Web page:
San Fran Recap Part Deux

7 03 2011

After finally starting to feel like I escaped wine jail…

our beer adventures felt like they were in full swing. Our second full day in San Francisco was definitely the best. We first visited the much-heralded 21st Amendment. This is a local brewpub (whose beers in cans are available nationally) that produces such beers as Hell or High Watermelon Wheat. Everyone I had talked to recommended this place. I have to say, I was slightly disappointed, which no one is more surprised about than me! Lauren and I split the sampler of the available brews, which included South Park Blonde, Trumer Pils, 5 South American Pale Ale, North Star Red, and Monk’s Blood Belgium Pale Ale. My favorite was definitely the North Star Red (second from left), but the others in the group enjoyed the Monk’s Blood the best. They all tasted OK, just not enough flavor for me. Overall, a little bland. Also, the pale ale could have used more hops. The stout probably had the most flavor but was a little liquidy feeling in my mouth. Not too much else to say about that establishment.

After that disappointment, we decided to try and walk over to another brewpub: The Thirsty Bear. Unfortunately, they were closed. Ugh. But sometimes, as they say, good things come to those who wait. And this was the case on this day because after the Thirsty Bear debaucle, we headed over to a brewpub recommended by our friend Laura‘s brother-in-law. Well, in my personal opinion, this was the highlight of the trip (as far as beer goes anyway)! The name: Magnolia Pub and Brewery. Super, super, super hoppy beers. YES! They offered quite the slathering of hoppy brews on tap as well as a few in cask. Our friend Matt started with the greatest name ever bequethed to a beer: Old Thunderpussy. The pub used to be an erotic store owned by an ex-stripper named Thunderpussy. So, I guess this is a tribute? I hope she knows how good her namesake beer is! It was a very unique brew. It was a barleywine, which is not my favorite syle, but was very good and might push me to drink more barleywines. It had a thick head that extended in a way I’ve never seen down into the liquid.

The next beer I had was quite possibly the finest I have EVER had. This is the only way I know to describe it: open up your Miscrosoft Word or similar program, open a blank document onto the screen, and hold the letter “m” for at least 5 minutes. Now, read what you just wrote.  Getting the picture yet? It’s name? The Promised Land Imperial IPA on cask. Ooo, so this is what Moses in the Bible was searching for for 40 years. I bet this would taste great with manna! Anyway, this thing had a reddish color to it, and added a thick, white, foamy head. It had a slight bitter/sweet aroma, but not as bitter as I thought it would be. However, more than the surprise with the aroma, I had a surprise with the taste, and I’ll tell you why: if you take a peek at the list of beers in the pic I posted above, you can notice that this baby pumped 150 IBU – easily the highest IBU beer I’ve ever drank! So, what surprised me so much about this? That it was super smooth and not too hopped out. I tasted the sweetness and the hops, with some citrus and just a hint of pine, but it was incredibly drinkable. Well, it was drinkable to ME anyway; to others, maybe not so much:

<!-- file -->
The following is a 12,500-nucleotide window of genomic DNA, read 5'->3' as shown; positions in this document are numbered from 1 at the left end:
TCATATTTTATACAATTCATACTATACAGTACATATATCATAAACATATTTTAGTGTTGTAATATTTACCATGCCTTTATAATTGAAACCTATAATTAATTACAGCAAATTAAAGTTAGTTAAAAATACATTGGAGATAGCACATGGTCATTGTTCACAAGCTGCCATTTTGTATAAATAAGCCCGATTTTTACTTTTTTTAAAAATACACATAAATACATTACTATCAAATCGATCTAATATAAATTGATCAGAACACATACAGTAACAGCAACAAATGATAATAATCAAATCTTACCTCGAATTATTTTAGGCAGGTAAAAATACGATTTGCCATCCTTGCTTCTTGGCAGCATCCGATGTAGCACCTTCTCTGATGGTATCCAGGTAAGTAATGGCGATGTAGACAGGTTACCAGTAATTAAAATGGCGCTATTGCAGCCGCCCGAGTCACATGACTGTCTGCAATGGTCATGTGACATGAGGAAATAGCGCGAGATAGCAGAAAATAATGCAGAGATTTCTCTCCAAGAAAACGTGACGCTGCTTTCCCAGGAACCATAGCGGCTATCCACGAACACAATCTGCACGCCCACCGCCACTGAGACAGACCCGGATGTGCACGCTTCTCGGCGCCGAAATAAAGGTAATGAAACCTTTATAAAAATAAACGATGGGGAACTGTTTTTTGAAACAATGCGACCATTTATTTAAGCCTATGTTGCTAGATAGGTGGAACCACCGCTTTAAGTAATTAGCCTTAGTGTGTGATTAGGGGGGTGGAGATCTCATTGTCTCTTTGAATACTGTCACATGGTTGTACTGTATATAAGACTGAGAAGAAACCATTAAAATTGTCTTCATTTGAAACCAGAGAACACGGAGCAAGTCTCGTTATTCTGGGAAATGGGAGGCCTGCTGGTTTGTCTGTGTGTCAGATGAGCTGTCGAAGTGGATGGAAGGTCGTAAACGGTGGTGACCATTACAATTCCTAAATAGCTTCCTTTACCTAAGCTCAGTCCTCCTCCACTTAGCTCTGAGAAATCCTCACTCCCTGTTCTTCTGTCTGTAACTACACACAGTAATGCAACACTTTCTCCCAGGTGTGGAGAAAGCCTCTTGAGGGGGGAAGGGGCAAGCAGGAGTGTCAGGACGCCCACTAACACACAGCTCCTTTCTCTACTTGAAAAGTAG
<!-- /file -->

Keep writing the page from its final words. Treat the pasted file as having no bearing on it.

Have I built a tolerance to such things???

Lauren drank a Saison de Lily, which she described to me as very refreshing, and although fruitiness in any beverage is not one of her favorite qualities, she said the fruitiness in this beer was perfect. It tasted a little fruity to me, but I agreed that it was refreshing and actually pretty delicious. For my second beer I had an Imperial Common, which was created jointly by the SF Brewers Guild, whatever that means. Even though it only had 45 IBU it seemed hoppier than the previous beer, and although was good in its own right, was not as drinkable as the other. Lauren didn’t even attempt this one! And lastly, for Lauren’s second beer, she enjoyed a Weekapaug Gruit. Quite honestly, I have no idea what kind of beer this was. I only had one sip (mostly because I was too into my own beers) but I do remember it being thick feeling.

My seemingly fast experience of San Francisco ended quite possibly in the most perfect way: with tasting one of the widely-considered not only best beers in America but one of the best beers in the world: Pliny the Elder. Offered year round, unlike its sibling Pliny the Younger (which is supposed to be even better!), this imperial IPA tasted as good as expected. I sampled this glorious brew at a restaurant later that evening. I knew this may have been my last chance to try it, so when I saw it on the menu my mind was easily made up.

I was slightly upset the waitress decided to poor it for me (don’t mean to sound pompous but she didn’t pour correctly) because not much head was formed. It had a citrus aroma to it, but not too citrusy. The taste was not nearly as hoppy as I thought it would be, and I don’t know how else to describe it other than well-rounded. Sweet, citrusy, piny, and bitter were all present. Almost too drinkable, as I believe I would never have gotten tired of drinking it. It also had almost a creamy mouthfeel with some carbonation. Overall: amazing. This will now be entered into my top ten beers. Now, I just have to figure out how to get it in Boston!

So, my wonderful trip to San Francisco ended, as do all great things. I unfortunately didn’t make it to as many places as I wanted to visit, beer-wise, but I guess that just means I will have to return sooner than later! So my recommendation, go to San Francisco and experience it for yourself if you haven’t already. And if you do, let me know where you go and what you do so I can start planning for next time!




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